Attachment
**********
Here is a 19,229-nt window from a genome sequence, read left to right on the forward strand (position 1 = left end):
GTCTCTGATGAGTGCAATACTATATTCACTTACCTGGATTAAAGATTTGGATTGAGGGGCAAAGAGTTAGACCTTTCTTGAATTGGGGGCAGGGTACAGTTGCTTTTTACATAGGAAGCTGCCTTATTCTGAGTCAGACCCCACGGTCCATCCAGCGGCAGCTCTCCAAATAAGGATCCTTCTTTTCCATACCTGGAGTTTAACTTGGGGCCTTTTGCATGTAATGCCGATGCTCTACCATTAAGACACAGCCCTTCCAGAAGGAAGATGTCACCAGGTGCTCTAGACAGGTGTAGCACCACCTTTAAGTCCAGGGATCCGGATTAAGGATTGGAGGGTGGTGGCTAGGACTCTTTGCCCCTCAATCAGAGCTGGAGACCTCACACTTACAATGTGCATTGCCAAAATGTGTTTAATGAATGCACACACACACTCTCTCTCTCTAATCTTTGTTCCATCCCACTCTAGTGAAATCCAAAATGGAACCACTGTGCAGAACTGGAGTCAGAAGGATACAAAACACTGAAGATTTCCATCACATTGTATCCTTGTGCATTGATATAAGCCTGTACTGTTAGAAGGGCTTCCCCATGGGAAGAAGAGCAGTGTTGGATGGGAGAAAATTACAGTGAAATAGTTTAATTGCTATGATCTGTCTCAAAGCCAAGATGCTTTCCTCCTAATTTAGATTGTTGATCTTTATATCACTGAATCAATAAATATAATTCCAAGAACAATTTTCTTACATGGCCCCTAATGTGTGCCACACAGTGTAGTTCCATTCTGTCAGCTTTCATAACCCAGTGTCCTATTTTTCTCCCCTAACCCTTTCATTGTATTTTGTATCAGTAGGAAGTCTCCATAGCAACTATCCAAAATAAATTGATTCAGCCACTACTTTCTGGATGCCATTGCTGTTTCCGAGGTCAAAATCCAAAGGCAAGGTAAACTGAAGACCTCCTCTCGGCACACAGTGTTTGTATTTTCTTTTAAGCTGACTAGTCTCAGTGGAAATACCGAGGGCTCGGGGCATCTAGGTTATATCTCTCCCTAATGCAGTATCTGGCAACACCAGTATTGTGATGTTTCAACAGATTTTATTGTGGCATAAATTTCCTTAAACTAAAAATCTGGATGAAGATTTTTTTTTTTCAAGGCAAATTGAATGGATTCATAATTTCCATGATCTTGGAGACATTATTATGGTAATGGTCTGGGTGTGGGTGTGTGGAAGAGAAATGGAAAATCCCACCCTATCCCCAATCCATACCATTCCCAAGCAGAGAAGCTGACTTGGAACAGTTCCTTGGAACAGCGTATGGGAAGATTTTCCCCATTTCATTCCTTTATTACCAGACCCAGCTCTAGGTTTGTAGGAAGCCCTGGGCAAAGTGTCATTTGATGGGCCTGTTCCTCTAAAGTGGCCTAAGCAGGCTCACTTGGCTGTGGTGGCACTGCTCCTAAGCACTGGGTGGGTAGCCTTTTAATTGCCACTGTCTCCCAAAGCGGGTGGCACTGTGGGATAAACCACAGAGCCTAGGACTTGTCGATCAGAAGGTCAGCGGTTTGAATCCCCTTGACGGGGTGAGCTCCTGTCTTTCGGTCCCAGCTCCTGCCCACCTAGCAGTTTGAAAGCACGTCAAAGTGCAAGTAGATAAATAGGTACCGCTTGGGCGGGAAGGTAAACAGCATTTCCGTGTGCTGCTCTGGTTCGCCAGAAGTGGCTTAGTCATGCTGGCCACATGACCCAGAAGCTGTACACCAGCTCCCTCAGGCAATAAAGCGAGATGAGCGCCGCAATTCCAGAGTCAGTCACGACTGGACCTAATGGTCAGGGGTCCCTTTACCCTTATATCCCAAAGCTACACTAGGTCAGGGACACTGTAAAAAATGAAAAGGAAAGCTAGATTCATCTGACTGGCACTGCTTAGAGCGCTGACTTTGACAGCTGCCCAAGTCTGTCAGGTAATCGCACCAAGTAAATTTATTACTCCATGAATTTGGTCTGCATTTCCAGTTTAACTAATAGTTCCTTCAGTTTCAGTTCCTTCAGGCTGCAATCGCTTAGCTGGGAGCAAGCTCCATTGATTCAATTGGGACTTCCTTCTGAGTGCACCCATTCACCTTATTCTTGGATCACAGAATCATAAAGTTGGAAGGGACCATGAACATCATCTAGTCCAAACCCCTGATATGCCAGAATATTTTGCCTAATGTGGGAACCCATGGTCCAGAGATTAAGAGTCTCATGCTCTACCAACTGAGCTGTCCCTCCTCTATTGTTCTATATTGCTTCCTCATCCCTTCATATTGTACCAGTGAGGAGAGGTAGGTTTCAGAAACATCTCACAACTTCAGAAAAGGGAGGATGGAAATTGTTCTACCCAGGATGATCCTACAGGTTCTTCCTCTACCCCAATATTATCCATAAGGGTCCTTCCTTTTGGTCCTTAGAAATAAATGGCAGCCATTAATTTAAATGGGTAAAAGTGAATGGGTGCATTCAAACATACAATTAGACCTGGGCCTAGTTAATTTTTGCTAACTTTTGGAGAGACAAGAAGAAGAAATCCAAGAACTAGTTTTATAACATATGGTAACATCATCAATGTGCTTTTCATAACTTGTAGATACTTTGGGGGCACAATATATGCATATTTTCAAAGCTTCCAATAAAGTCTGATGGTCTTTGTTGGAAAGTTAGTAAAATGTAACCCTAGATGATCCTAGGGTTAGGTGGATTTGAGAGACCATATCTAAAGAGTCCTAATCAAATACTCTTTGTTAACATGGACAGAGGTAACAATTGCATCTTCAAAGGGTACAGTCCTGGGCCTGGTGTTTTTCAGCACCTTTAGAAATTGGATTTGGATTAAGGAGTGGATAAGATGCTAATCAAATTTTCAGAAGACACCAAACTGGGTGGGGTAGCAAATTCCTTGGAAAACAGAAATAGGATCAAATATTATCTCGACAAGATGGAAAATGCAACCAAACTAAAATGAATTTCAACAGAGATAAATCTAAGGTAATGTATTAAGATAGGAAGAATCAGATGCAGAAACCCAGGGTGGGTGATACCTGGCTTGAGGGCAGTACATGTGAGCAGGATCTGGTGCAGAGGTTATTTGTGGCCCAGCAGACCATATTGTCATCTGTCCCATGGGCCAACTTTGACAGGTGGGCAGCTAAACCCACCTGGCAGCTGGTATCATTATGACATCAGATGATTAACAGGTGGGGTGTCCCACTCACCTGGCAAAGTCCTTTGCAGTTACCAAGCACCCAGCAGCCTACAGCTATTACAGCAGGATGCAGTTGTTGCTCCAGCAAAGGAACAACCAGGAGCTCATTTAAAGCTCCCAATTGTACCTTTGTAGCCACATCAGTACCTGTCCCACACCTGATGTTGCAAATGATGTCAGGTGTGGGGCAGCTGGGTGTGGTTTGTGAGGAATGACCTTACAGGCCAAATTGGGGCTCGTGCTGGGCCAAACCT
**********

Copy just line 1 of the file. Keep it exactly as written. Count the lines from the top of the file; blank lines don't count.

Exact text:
Here is a 19,229-nt window from a genome sequence, read left to right on the forward strand (position 1 = left end):